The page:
Feeds:
Posts
Comments

Posts Tagged ‘Scotch College’

Parents of children at private WA schools should brace for fee rises up to four times the inflation rate next year, with new figures showing education costs leapt 37.5 per cent in the past five years.

Elite colleges said it was too early to set next year’s fees but they predicted rises between 5 and 8 per cent.

Principals said big pay rises to State schoolteachers last year in a three-year agreement were driving up fees at private schools because they competed for staff.

Scotch College principal Andrew Syme said fees at private schools had to go up at least 6 per cent to keep pace with teachers’ pay rises before any improvements in service.

Anglican Schools Commission chief executive Peter Laurence said fee rises at low-fee church schools would be similar to last year’s increases of between 6 and 9 per cent.

“Teachers’ pay is the number one driver that’s going to keep increases higher than they used to be a few years ago,” he said.

Australian Bureau of Statistics figures show education costs in Perth, comprising school fees and other miscellaneous costs, have jumped 37.5 per cent since 2004 – the biggest increase registered by any capital city. Canberra had the second biggest leap, with 29.4 per cent.

The rise was driven by a 55.9 per cent lift in fees associated with pre-schools and primary schools. By contrast, pre-school and primary school education costs in Sydney rose almost 23 per cent.

Pre-school and primary school fees have grown faster than the average wage of West Australians which, between 2004 and today, jumped 44 per cent – the biggest rise of any capital city.

The State Government has held down public primary school fees so the increase is mainly for private schools.

A private education in WA costs between $3000 a year for Year 12 tuition at low-fee Catholic schools and $17,000 a year at high-fee independent schools. Many private schools in Sydney and Melbourne charge more than $20,000 a year.

Association of Independent Schools of WA executive director Valerie Gould said the recent teacher pay rises and rising construction costs in the building boom two years ago may have been the big contributors to increased education costs.

WA Chamber of Commerce and Industry chief economist John Nicolaou said the fact fees were going up so much in the private sector reflected poorly on the public school sector.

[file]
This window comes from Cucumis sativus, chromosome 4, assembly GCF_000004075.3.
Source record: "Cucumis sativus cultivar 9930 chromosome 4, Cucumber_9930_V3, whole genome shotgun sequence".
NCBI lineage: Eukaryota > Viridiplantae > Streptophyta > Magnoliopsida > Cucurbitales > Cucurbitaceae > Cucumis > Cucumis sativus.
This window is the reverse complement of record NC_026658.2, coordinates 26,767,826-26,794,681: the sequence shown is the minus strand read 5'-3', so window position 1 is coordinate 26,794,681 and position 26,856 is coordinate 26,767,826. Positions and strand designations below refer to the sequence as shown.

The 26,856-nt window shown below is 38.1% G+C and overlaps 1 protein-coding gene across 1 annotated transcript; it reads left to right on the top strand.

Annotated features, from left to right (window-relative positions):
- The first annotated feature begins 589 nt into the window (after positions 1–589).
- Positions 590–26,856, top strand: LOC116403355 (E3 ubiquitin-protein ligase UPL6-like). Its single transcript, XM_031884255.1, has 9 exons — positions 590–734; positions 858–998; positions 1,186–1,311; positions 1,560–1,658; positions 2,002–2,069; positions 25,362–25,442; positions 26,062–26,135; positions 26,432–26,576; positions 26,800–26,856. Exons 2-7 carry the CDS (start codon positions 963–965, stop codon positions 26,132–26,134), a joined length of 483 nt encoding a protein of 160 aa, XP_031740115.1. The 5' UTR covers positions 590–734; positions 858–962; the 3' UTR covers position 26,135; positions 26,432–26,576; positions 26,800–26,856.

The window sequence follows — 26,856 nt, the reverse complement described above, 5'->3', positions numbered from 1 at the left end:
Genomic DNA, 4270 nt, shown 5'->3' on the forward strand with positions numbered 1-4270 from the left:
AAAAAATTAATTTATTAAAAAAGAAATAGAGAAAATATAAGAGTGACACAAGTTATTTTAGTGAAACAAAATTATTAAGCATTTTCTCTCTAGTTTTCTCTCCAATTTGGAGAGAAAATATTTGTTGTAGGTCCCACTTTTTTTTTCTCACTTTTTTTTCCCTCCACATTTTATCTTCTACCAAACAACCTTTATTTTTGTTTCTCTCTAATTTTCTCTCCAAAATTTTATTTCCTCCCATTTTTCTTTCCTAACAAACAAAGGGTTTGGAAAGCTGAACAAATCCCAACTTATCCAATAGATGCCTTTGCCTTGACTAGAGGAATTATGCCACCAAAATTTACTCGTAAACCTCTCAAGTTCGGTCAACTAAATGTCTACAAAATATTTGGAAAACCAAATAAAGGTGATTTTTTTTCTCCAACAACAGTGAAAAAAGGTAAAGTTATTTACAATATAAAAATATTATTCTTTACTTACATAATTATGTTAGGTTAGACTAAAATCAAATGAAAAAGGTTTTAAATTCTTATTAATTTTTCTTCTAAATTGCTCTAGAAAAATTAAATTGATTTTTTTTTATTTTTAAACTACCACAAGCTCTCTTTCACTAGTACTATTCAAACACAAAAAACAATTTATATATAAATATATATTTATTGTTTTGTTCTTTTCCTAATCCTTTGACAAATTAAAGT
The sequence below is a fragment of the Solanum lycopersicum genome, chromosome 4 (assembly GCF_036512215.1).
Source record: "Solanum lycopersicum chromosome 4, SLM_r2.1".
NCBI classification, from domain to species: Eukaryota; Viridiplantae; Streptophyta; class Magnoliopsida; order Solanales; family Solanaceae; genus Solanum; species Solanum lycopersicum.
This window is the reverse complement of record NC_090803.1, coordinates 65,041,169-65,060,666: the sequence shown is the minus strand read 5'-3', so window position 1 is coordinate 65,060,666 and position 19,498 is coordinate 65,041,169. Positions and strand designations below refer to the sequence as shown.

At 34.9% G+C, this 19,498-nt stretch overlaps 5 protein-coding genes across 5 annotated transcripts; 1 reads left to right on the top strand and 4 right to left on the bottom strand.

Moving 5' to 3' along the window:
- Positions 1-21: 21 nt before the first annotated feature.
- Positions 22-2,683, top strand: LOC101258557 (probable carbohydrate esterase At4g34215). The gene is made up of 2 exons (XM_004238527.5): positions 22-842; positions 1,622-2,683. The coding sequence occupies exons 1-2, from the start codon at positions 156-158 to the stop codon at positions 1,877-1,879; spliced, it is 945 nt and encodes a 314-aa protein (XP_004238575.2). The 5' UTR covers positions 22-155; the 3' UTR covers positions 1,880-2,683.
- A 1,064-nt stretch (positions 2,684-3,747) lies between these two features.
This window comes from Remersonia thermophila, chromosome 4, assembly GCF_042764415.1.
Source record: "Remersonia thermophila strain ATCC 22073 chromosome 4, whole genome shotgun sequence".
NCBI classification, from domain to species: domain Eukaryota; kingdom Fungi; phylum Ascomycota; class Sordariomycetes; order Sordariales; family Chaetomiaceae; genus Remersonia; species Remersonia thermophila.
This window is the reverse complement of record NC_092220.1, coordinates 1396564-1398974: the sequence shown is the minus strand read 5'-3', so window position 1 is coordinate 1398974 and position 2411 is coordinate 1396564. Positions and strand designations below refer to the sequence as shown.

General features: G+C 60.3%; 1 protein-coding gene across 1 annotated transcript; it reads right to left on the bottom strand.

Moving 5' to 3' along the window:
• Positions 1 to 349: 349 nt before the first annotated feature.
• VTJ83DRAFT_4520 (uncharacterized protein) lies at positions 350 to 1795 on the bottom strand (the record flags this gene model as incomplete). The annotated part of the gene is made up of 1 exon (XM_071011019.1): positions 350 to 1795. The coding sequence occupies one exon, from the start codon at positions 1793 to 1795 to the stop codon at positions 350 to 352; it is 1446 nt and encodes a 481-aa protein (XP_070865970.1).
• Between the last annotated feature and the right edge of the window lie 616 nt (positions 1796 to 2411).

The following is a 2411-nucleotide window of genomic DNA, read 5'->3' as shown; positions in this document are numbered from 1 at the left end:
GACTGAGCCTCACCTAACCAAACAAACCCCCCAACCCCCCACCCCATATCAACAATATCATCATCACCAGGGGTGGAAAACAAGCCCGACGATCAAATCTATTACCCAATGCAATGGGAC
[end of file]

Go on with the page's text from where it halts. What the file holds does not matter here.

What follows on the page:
He said people were voting with their feet and going to the private sector even while fees were rising, which said something about what parents thought of Government schools.

WA Secondary School Executives Association president Rob Nairn said students in Years 8 to 10 could get an education at a State school for a voluntary contribution of $235 a year. Costs were higher in Years 11 and 12 but much less than in private schools.

Source  :   www.thewest.com.au

Advertisements

Read Full Post »

About 200 students at an exclusive boys school have been told to stay home as 10 new cases of swine flu have been confirmed in Western Australia.

The WA health department said the latest cases – ratified on Sunday – lifted the number of confirmed cases in the state to 14.

On Saturday, the department reported that an 11-year-old boy from Scotch College and a 23-year-old woman who had visited Melbourne tested positive and were in home quarantine.

Of the 14 cases, nine are children, communicable disease control acting director Paul Effler said.

The nine children, all aged about 11, are at three Perth schools including six at Scotch College, two at Christ Church Grammar School and one at East Claremont primary school, all in Perth’s affluent western suburbs.

“We’re now working with schools to discuss the best course forward,” Dr Effler said.

“We’re recommending partial closure or in the case of a small school closure for a limited time.”